Written by Joanna Hughes

Many first-time college students revel at the thought of the freedom they’ll experience while away at university. However, there’s an oft-overlooked downside to that independence: Living on your own doesn’t just mean reveling in the highs, but also coping with the lows. In this case, we’re talking about handling life’s little emergencies which may arise in the form of everything from headaches (and hangovers) to scrapes, burns and fevers. When your parents are not there to help care for you, you have to learn to care for yourself, and preparing your own college first aid kid is a smart first step.

 

1. Band-Aids and Antibiotic Ointment
While your medicine cabinet back home may contain a seemingly endless supply of band-aids in all shapes, colors and sizes, it can be surprisingly hard to lay hands on one in college when you get a paper cut or other minor skin injury. Avoid a panicked scramble by stocking up on a variety of band-aids. (We recommend cloth-based adhesive styles, which hold up well in water.)

While band-aids protect cuts, scrapes and burns, antibiotic ointments offers important partnership in the defense against bacterial infections. Look for bandages with antibiotic ointment already built in for a two-in-one solution.

 

2. Gauze
First aid gauze is remarkably versatile and can serve a variety of purposes for accident-prone college students. Whether you need to bandage a larger wound, slow bleeding, or absorb excess blood, this cheap, lightweight, porous material is your answer.

Other added benefits of gauze? Because it’s not sticky, it’s not painful to remove, while its shapeability also means it’s ideal for bandaging difficult-to-access areas, such as armpits, joint areas, and behind the ears.

 

3. Instant Ice and Heat Pack
Aches and pains caused by everything from trips and spills to overzealous exercising are facts of life, but there are a few simple ways to accelerate your recovery. At the top of that lice? Ice and heat therapies.

Depending on the specifics of the situation, ice and heat can do everything from reduce swelling to alleviate pain. One rule of thumb for knowing which to use when? According to PainScience, “Ice is for injuries, and heat is for muscles.” So you goal is to reduce swelling following an acute injury such a pulled muscle or sprained ankle, cold is likely to offer the most relief. For chronic injuries, stress, and muscle pain, meanwhile, heat is a soothing solution.

And while keeping an ice pack in the freezer at all times may be asking a lot of college students -- particularly those without freezers and microwaves in their dorm rooms -- instant ice and heat packs are fast, efficient and easy.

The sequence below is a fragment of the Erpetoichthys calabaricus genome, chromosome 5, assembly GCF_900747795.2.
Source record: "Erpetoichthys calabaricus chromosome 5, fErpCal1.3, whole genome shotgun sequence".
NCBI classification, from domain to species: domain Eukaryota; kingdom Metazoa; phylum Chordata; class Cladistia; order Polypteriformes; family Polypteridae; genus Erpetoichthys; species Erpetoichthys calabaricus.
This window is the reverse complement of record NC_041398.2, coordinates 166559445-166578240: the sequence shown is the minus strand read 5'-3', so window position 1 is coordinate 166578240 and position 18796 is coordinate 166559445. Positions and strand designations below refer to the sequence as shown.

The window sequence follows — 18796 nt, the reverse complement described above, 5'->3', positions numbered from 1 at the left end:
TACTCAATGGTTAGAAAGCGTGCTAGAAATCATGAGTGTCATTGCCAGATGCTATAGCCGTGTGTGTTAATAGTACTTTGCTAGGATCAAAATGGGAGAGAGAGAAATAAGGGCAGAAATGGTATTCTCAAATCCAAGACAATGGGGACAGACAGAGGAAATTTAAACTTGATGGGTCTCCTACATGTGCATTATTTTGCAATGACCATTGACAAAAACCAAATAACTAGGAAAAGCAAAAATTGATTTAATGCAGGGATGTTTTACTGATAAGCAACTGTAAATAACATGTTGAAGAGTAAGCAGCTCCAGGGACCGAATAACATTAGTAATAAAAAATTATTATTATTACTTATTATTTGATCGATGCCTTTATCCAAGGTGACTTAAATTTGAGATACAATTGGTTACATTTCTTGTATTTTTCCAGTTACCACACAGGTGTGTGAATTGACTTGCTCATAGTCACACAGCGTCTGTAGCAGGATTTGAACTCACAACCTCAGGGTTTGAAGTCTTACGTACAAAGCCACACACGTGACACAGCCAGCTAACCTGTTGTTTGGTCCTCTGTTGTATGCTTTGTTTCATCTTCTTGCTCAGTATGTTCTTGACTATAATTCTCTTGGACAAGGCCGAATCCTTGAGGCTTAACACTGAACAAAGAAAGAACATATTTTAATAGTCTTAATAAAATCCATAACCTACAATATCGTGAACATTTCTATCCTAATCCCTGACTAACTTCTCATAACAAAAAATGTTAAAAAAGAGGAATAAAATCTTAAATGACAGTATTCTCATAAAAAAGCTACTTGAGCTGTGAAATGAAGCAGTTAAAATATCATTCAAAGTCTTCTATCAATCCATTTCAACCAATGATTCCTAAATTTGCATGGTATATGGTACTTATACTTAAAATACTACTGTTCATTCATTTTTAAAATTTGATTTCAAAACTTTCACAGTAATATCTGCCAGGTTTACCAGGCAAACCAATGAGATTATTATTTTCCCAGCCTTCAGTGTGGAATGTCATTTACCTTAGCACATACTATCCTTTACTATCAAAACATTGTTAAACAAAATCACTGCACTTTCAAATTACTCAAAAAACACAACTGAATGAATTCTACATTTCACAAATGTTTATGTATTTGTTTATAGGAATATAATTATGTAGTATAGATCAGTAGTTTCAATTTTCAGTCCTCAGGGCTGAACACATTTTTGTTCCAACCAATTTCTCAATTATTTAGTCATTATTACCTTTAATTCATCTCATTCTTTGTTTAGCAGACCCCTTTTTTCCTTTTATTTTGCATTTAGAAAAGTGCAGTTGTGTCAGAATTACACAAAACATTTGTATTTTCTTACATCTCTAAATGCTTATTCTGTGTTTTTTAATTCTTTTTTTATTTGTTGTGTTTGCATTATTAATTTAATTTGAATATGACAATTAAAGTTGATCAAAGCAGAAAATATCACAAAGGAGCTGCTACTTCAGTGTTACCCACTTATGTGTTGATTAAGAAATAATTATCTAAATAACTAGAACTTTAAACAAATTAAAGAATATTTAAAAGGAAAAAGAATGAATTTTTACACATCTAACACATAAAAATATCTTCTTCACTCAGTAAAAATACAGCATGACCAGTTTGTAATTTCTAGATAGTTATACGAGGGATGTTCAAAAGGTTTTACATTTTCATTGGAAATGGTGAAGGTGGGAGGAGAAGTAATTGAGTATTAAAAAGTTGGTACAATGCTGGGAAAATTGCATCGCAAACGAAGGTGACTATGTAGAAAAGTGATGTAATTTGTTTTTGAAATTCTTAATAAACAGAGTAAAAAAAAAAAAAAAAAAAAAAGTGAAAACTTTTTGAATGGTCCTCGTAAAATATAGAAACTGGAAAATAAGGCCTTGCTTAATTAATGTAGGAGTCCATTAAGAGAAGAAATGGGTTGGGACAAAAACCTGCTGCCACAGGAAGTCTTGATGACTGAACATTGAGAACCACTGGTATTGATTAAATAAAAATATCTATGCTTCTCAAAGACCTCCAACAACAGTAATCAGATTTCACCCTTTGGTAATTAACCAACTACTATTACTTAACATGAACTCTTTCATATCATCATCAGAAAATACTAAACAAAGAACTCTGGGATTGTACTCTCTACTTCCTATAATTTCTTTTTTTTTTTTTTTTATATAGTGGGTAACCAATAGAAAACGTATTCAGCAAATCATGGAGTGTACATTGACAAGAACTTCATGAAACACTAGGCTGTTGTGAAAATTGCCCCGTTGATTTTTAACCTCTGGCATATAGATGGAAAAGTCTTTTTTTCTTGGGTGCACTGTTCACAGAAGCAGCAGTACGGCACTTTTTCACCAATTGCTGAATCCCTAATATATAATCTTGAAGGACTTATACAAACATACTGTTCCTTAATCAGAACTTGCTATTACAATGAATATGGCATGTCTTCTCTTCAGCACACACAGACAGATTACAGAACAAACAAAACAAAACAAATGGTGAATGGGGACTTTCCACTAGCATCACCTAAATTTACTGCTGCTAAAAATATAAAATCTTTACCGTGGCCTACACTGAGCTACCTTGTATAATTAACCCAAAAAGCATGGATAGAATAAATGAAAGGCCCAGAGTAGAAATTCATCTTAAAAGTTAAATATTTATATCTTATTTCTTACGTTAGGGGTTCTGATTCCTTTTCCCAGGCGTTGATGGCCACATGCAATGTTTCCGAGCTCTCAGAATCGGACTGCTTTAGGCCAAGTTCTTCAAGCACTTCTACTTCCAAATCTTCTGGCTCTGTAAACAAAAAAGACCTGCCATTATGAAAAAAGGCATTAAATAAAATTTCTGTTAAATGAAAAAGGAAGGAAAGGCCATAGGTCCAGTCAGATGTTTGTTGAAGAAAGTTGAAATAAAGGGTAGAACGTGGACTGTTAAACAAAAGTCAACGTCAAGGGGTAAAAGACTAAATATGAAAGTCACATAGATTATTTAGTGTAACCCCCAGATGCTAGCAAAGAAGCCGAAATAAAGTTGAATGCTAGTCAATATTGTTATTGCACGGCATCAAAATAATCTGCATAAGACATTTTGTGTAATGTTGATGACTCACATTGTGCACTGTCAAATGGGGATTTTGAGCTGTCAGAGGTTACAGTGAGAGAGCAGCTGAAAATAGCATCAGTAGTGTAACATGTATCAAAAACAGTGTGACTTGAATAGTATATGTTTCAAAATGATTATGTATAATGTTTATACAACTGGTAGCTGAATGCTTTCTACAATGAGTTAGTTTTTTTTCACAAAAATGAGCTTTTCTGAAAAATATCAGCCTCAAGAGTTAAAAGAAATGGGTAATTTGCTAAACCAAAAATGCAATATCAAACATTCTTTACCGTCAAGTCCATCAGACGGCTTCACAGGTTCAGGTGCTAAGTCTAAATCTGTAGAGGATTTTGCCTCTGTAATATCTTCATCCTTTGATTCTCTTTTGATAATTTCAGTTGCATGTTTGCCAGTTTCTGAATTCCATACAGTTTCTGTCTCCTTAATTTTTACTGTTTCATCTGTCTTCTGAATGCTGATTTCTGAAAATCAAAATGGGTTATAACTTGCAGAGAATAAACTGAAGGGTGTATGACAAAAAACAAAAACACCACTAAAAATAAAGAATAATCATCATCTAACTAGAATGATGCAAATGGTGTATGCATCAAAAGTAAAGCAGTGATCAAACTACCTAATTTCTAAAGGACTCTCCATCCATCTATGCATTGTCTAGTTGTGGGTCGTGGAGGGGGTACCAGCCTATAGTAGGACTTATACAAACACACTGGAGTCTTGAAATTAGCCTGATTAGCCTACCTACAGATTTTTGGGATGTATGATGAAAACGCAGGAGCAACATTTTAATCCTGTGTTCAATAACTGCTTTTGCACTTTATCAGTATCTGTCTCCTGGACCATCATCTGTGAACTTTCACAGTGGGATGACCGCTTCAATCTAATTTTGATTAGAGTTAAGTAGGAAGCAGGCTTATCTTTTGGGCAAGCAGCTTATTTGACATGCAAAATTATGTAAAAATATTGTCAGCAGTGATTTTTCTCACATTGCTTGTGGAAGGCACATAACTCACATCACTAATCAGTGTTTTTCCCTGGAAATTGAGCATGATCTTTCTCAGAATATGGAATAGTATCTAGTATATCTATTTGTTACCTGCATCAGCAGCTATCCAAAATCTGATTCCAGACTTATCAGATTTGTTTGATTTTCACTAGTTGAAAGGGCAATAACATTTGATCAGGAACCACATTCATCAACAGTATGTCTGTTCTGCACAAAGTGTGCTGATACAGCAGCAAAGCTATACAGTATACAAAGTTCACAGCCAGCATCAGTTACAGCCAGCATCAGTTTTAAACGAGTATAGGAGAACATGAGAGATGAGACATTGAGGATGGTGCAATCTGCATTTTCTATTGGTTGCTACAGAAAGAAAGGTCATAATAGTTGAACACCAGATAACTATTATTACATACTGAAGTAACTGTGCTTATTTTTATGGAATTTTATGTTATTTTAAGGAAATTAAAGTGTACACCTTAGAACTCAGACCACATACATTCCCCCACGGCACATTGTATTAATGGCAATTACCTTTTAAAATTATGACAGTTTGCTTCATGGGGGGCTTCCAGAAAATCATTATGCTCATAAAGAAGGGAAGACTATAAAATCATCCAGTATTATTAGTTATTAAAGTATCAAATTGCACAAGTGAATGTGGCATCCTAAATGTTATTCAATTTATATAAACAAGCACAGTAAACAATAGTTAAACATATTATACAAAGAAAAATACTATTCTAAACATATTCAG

4. Tweezers and Alcohol Wipes
Anyone who’s ever had a splinter knows that while they’re small in size, they’re large in pain. And while removing a splinter isn’t exactly a picnic, tending to it immediately can quickly minimize the pain and risk of infection while getting you back on your feet. Tweezers are also useful for removing everything from ticks to bee stingers. Just make sure to sterilize the tips before each use.

 

5. Cold, Flu and Fever Medications
Busy schedules, stress, tight living spaces, and lack of sleep add up to a perfect storm of potential sickness for college students. Having decongestants, antihistamines, and fever and pain reducers on hand can help ensure that you’re clear-headed and runny nose-free when staying in bed for a week isn’t an option.

Not to mention that college students have their fair share of headaches from hitting both the books and the beverages too hard. Acetaminophen and ibuprofen can help you bounce back.

 

6. A Thermometer
Your mom could tell if you had a fever just by resting the back of her hand against your forehead, but you may not yet have those superpowers. Why wait hours at the health clinic just to have your temperature taken when you can just do it yourself? When buying a thermometer, keep in mind that the American Red Cross recommends digital thermometers instead of glass models.

Just remember that while fevers usually go away on their own, you may end up needing to go to the clinic after all: The Mayo Clinic suggests consulting with a healthcare professional if your temperature reaches 103 F or higher.

Whether you’re planning on going to medical school or mere mention of the word blood makes you light-headed, the ability to care for yourself when you’re sick or following a minor mishap is part of becoming an adult. Get a jumpstart on the process by proactively preparing a first-aid kit for your college dorm room. And if you're heading abroad, make sure you know how to stay safe and healthy while you're away.

ArticleStudent Tips
Joanna worked in higher education administration for many years at a leading research institution before becoming a full-time freelance writer. She lives in the beautiful White Mountains region of New Hampshire with her family.
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